The timing of taxable income and deductions for federal income tax purposes is relatively straightforward. Generally, income is taxable in the year it is earned and received. Likewise, deductible expenses incurred and paid this year can offset taxable income on this year’s return. The Internal Revenue Code is riddled with exceptions, but these basic rules usually apply, especially for calendar-year taxpayers.
The tax law also includes several provisions commonly referred to as “carrybacks” and “carryforwards” (or “carryovers”). As their names imply, the tax item can be carried back to a prior year or carried forward to a succeeding year.
Two items that are often carried forward by individuals are capital losses and excess charitable deductions. For instance, capital losses realized in 2012 offset capital gains plus up to $3,000 of ordinary income for the year. If you have an excess capital loss of $10,000, you can carry forward $7,000 to 2013 after offsetting $3,000 of ordinary income in 2012.
Similarly, your current deduction for charitable donations may be limited by one or more percentage thresholds in the law. For example, donations of appreciated property are generally limited to 30% of your adjusted gross income (AGI). If you exceed the 30%-of-AGI limit this year, you may carry over the excess for up to five years.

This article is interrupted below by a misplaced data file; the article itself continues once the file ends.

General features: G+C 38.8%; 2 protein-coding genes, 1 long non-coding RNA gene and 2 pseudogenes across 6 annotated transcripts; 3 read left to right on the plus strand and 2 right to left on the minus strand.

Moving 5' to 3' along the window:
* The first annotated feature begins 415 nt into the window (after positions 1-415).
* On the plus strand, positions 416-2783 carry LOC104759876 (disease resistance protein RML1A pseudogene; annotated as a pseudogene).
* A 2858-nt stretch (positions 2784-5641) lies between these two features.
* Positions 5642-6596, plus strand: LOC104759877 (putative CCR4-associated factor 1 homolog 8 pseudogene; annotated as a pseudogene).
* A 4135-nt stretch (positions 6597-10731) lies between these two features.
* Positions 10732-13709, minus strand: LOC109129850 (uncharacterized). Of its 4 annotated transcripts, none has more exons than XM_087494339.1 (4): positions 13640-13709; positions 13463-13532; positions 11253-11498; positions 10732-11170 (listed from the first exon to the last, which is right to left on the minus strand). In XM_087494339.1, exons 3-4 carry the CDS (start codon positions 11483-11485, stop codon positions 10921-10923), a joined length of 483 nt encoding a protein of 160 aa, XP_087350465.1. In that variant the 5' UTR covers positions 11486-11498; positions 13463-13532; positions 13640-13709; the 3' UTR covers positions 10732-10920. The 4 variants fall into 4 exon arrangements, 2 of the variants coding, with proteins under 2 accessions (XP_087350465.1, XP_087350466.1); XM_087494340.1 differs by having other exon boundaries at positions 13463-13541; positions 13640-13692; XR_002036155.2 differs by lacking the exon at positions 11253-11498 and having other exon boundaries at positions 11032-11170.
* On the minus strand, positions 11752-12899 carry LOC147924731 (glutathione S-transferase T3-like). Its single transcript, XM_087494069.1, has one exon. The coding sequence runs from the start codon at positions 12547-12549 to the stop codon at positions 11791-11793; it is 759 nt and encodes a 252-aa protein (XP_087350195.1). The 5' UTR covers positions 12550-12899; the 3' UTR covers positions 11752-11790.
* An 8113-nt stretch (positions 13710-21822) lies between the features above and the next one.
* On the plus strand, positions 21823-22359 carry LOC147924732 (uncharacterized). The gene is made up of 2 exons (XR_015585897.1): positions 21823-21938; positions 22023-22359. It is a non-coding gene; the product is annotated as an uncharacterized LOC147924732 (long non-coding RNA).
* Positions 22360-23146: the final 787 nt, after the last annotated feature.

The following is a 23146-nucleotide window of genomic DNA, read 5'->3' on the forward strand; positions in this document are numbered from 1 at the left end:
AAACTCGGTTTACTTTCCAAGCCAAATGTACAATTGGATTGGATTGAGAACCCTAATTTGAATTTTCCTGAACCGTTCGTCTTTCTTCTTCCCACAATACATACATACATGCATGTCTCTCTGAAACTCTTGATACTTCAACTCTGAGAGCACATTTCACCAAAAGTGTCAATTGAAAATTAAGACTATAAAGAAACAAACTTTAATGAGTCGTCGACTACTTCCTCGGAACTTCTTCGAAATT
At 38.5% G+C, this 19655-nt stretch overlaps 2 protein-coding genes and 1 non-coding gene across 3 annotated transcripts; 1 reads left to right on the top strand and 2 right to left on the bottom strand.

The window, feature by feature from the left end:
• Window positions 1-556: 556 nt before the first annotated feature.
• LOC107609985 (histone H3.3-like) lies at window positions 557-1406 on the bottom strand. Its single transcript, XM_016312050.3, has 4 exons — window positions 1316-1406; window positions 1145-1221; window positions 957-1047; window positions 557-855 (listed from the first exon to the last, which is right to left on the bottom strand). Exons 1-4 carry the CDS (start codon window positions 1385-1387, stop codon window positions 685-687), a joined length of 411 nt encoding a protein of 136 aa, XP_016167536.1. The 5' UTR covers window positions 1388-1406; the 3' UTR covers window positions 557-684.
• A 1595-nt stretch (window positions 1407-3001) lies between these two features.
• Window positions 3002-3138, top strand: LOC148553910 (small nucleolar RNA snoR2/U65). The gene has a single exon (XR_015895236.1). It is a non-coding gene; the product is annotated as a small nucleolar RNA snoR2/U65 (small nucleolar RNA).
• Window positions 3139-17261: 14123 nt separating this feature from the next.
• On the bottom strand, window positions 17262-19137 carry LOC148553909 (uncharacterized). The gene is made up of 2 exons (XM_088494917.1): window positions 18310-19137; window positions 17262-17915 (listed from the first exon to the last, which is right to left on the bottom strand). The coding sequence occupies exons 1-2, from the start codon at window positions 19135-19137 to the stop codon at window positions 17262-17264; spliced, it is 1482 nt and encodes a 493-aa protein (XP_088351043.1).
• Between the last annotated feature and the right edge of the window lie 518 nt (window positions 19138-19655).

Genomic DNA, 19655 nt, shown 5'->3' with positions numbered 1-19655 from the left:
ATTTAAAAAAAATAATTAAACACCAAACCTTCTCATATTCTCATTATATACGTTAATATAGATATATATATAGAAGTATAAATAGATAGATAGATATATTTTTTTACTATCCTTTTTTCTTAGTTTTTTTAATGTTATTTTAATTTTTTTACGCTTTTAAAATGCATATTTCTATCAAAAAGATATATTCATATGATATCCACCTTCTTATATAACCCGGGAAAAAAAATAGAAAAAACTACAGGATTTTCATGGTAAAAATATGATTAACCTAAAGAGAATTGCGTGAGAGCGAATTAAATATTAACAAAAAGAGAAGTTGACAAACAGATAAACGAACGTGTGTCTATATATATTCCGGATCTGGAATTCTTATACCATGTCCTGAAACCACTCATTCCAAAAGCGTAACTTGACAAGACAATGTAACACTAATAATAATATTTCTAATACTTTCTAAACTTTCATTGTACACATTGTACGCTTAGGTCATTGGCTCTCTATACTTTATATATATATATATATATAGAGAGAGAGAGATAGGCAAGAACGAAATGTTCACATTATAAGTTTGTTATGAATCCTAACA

Carrybacks aren’t as common, but may also be available in certain situations. Take a “net operating loss” (NOL) sustained by your small business. If you have an NOL in 2012, you can carry back the loss for two years. Thus, you’re effectively able to reduce your tax liability for one or two of the previous years for a refund of taxes already paid. Then you can carry forward any remaining NOL for up to 20 years. If it suits your purposes, you can elect to waive the NOL carryback. For more information on carrybacks and carryforwards, give us a call. We can help you make the best tax return choices for your situation.
With the recent economic downturn experienced by many taxpayers, there is a tax concept that is very important: cancellation of debt. You would think that the cancellation of debt by a credit card company or mortgage company would be a good thing for the taxpayer. And it can be, but it can also be considered taxable income by the IRS. Here is a quick review of various debt cancellation situations.
Consumer debt. If you have gone through some type of credit “workout” program on consumer debt, it’s likely that some of your debt has been cancelled. If that is the case, be prepared to receive IRS Form 1099-C representing the amount of debt cancelled. The IRS considers that amount taxable income to you, and they expect to see it reported on your tax return. The exception is if you file for bankruptcy. With bankruptcy, generally the debt cancelled is not taxable.
Even if you are not legally bankrupt, you might be technically insolvent (where your liabilities exceed your assets). If this is the case, you can exclude your debt cancellation income by reporting your financial condition and filing IRS Form 982 with your tax return.